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United States of America v. Kelly Michael

May 2, 2011

UNITED STATES OF AMERICA, APPELLEE,
v.
KELLY MICHAEL, APPELLANT.



ORDER

The court heard oral argument regarding defendant's appeal of his sentence on March 31, 2011. Scott Radcliffe, Certified Student Attorney with the Office of the Federal Defender, appeared for appellant. Catherine R. Chyi, Certified Student Attorney with the Office of the U.S. Attorney, appeared for the government as appellee. Having carefully reviewed the parties' briefing, considered the arguments made at hearing, and good cause appearing, the court FINDS and ORDERS as follows:

I. Procedural Background

On July 13, 2010, the government charged appellant in an information with possession of marijuana in violation of 21 U.SC. § 844, a Class A misdemeanor. On August 11, 2010, appellant pled guilty to the charge, without a plea agreement. On November 3, 2010, the presiding magistrate judge sentenced appellant to one year supervised probation with conditions, a $1,000 fine and the mandatory $25.00 special assessment.

On November 18, 2010, appellant filed his notice of appeal, and the parties' briefing on the appeal followed. The issue presented on appeal is whether this court "must remand for resentencing because the magistrate judge erred in denying Mr. Michael prejudgment probation under 18 U.S.C. § 3607 on the ground that he failed to request it before sentencing rather than during the sentencing hearing." Appellant's Opening Brief at 1.

II. Sentencing Hearing

At the sentencing hearing, appellant's counsel argued for imposition of a fine and unsupervised probation, with probation to terminate upon payment of the fine. After the magistrate judge denied the request, and after the judge had read the bulk of his intended sentence into the record, appellant's counsel requested that the sentence be converted to one of prejudgment probation under 18 U.S.C. § 3607(a). While the judge initially indicated he would accept the suggestion and impose prejudgment probation, after hearing from the government and the Probation Officer covering the hearing, and after further discussion with defense counsel, the judge confirmed the sentence he had initially decided to impose. See Tr. at 18:8-29:24.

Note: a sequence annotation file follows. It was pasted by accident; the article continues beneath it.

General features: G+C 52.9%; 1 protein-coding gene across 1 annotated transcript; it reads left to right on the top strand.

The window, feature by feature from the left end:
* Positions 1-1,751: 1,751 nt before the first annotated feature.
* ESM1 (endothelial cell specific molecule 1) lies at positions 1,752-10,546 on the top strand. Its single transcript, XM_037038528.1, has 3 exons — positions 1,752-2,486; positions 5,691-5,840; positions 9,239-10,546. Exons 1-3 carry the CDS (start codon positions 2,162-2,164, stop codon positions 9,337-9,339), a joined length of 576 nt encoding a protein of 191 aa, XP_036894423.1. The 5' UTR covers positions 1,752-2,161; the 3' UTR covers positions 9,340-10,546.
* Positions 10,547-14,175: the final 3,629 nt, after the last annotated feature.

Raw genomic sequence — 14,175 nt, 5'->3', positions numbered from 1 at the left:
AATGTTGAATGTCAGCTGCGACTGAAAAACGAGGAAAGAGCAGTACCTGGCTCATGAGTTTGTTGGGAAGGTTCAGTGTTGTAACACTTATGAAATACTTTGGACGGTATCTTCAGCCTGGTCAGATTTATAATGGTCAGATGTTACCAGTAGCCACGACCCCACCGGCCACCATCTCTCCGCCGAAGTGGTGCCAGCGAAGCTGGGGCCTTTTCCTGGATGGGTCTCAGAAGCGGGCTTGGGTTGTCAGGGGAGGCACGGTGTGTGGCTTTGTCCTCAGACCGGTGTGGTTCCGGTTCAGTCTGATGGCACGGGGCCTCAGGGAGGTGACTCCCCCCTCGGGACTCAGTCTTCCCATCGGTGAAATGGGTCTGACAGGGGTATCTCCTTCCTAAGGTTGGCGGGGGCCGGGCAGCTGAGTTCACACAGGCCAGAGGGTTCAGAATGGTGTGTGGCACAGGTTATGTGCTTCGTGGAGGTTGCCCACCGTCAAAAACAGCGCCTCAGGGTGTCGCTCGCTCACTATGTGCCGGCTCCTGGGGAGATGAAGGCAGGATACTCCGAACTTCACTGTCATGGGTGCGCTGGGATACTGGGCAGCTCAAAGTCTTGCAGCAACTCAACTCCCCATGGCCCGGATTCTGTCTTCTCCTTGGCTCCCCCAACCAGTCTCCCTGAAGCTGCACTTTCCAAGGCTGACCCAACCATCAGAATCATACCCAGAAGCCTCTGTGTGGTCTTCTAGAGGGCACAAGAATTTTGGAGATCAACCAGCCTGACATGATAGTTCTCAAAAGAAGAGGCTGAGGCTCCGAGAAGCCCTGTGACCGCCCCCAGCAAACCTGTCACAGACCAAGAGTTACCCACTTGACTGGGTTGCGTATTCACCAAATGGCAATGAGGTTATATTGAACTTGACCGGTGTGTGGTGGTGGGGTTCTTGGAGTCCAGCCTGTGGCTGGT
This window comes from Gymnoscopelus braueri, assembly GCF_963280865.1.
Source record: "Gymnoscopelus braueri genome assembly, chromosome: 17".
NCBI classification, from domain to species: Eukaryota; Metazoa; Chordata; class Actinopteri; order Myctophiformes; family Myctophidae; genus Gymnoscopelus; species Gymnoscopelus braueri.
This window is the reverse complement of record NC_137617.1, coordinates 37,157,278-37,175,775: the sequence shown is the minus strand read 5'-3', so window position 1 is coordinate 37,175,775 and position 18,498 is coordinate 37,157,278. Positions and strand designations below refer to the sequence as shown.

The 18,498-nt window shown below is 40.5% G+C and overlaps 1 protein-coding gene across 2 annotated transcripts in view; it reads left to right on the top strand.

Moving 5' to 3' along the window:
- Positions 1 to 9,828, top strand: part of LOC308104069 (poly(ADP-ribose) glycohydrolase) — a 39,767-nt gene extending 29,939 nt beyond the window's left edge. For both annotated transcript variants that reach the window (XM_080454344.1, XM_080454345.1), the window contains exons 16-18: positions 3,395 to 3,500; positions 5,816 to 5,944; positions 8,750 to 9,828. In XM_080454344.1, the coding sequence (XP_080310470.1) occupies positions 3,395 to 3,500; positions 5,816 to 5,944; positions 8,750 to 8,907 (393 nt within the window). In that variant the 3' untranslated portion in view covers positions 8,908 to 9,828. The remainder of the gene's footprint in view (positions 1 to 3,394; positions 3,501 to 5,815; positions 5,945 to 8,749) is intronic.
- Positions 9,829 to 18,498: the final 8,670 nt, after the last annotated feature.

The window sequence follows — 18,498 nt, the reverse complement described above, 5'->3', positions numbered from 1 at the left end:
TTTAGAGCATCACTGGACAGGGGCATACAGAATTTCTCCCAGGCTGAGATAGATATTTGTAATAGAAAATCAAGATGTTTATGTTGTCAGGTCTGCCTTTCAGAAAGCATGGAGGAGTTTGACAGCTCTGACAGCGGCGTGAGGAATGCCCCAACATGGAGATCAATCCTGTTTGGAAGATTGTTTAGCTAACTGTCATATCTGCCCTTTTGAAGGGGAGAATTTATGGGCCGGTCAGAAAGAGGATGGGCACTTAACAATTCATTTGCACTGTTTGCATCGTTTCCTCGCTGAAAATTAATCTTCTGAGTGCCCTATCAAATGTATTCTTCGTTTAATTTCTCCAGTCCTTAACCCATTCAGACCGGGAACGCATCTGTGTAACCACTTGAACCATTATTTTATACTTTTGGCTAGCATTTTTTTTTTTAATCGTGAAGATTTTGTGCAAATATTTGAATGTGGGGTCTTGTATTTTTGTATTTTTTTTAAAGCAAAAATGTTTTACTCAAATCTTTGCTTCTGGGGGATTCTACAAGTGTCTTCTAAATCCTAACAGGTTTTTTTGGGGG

It is undisputed that appellant qualifies for prejudgment probation because he has no prior drug convictions. As reported in the presentence report, during his interview with the Probation Office for the purposes of preparation of the presentence report, the Probation Officer asked appellant if he wished to participate in a program of prejudgment probation; appellant declined. At hearing, defense counsel argued that, "The idea that he would voluntarily participate at the time of the interview and at the time of the plea meant that he would have to give up his right to argue to Your Honor, to make the mitigating argument that he shouldn't be under supervision, and he wanted the opportunity to come here and present that argument to the Court . . ." Tr. at 23:1-7. Regarding the fact that the government had made a plea offer incorporating a sentence of prejudgment probation, and responding to the judge's concern about appellant wanting a "second bite at the apple," defense counsel noted, "if this is two bites in the apple, then what you're telling us is these defendants are only going to get DEJ [deferred entry of judgment] if they agree to whatever the offer is from the government that -- what the conditions of probation under DEJ should be." Tr. at 24:18-22;*fn1 see also Tr. at 23:20-24:12 (judge asks about "classic two bites at the apple" and timing of request just "before the bell has finally rung").